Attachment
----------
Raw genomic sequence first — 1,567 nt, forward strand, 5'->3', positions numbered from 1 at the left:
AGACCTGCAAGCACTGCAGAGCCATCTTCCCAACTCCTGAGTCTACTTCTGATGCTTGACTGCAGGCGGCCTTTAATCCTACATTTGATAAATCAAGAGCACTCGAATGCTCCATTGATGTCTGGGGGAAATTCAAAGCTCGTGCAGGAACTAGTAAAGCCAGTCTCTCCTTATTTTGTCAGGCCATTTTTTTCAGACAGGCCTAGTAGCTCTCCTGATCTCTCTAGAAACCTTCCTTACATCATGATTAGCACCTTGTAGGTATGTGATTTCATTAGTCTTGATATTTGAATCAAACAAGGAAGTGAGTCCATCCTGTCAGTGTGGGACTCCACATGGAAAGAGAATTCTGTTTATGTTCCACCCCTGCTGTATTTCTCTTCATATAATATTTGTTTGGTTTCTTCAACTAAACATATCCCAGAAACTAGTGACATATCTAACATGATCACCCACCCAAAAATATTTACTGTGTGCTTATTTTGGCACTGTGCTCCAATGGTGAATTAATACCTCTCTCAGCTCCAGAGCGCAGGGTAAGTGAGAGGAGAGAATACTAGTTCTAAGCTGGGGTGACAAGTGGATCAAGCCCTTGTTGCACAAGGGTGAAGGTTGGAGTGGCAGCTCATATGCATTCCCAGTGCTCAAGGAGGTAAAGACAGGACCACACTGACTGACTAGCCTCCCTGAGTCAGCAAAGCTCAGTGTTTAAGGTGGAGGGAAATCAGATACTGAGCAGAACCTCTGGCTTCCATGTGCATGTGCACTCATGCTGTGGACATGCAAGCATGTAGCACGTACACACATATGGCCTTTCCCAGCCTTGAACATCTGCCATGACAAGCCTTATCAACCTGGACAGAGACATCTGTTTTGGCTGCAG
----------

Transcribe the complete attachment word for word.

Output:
Raw genomic sequence first — 1,567 nt, forward strand, 5'->3', positions numbered from 1 at the left:
AGACCTGCAAGCACTGCAGAGCCATCTTCCCAACTCCTGAGTCTACTTCTGATGCTTGACTGCAGGCGGCCTTTAATCCTACATTTGATAAATCAAGAGCACTCGAATGCTCCATTGATGTCTGGGGGAAATTCAAAGCTCGTGCAGGAACTAGTAAAGCCAGTCTCTCCTTATTTTGTCAGGCCATTTTTTTCAGACAGGCCTAGTAGCTCTCCTGATCTCTCTAGAAACCTTCCTTACATCATGATTAGCACCTTGTAGGTATGTGATTTCATTAGTCTTGATATTTGAATCAAACAAGGAAGTGAGTCCATCCTGTCAGTGTGGGACTCCACATGGAAAGAGAATTCTGTTTATGTTCCACCCCTGCTGTATTTCTCTTCATATAATATTTGTTTGGTTTCTTCAACTAAACATATCCCAGAAACTAGTGACATATCTAACATGATCACCCACCCAAAAATATTTACTGTGTGCTTATTTTGGCACTGTGCTCCAATGGTGAATTAATACCTCTCTCAGCTCCAGAGCGCAGGGTAAGTGAGAGGAGAGAATACTAGTTCTAAGCTGGGGTGACAAGTGGATCAAGCCCTTGTTGCACAAGGGTGAAGGTTGGAGTGGCAGCTCATATGCATTCCCAGTGCTCAAGGAGGTAAAGACAGGACCACACTGACTGACTAGCCTCCCTGAGTCAGCAAAGCTCAGTGTTTAAGGTGGAGGGAAATCAGATACTGAGCAGAACCTCTGGCTTCCATGTGCATGTGCACTCATGCTGTGGACATGCAAGCATGTAGCACGTACACACATATGGCCTTTCCCAGCCTTGAACATCTGCCATGACAAGCCTTATCAACCTGGACAGAGACATCTGTTTTGGCTGCAG